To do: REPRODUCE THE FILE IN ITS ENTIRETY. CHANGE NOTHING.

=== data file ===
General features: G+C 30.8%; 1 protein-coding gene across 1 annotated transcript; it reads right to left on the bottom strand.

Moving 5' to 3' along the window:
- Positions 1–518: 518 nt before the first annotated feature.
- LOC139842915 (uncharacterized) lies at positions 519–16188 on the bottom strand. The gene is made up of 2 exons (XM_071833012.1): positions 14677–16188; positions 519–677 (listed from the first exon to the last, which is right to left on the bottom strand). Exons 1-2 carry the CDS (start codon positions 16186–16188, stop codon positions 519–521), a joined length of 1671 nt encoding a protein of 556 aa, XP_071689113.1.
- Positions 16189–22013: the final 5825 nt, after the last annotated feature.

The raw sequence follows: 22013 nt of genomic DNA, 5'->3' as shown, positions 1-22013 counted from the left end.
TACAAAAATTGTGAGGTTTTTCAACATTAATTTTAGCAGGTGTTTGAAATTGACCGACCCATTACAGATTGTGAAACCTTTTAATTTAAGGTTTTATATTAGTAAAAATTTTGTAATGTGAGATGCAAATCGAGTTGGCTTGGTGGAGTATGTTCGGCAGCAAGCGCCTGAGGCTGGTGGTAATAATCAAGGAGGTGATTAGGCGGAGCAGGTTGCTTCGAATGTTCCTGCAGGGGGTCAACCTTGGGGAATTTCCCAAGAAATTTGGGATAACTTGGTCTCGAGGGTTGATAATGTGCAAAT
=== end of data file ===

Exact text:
General features: G+C 30.8%; 1 protein-coding gene across 1 annotated transcript; it reads right to left on the bottom strand.

Moving 5' to 3' along the window:
- Positions 1–518: 518 nt before the first annotated feature.
- LOC139842915 (uncharacterized) lies at positions 519–16188 on the bottom strand. The gene is made up of 2 exons (XM_071833012.1): positions 14677–16188; positions 519–677 (listed from the first exon to the last, which is right to left on the bottom strand). Exons 1-2 carry the CDS (start codon positions 16186–16188, stop codon positions 519–521), a joined length of 1671 nt encoding a protein of 556 aa, XP_071689113.1.
- Positions 16189–22013: the final 5825 nt, after the last annotated feature.

The raw sequence follows: 22013 nt of genomic DNA, 5'->3' as shown, positions 1-22013 counted from the left end.
TACAAAAATTGTGAGGTTTTTCAACATTAATTTTAGCAGGTGTTTGAAATTGACCGACCCATTACAGATTGTGAAACCTTTTAATTTAAGGTTTTATATTAGTAAAAATTTTGTAATGTGAGATGCAAATCGAGTTGGCTTGGTGGAGTATGTTCGGCAGCAAGCGCCTGAGGCTGGTGGTAATAATCAAGGAGGTGATTAGGCGGAGCAGGTTGCTTCGAATGTTCCTGCAGGGGGTCAACCTTGGGGAATTTCCCAAGAAATTTGGGATAACTTGGTCTCGAGGGTTGATAATGTGCAAAT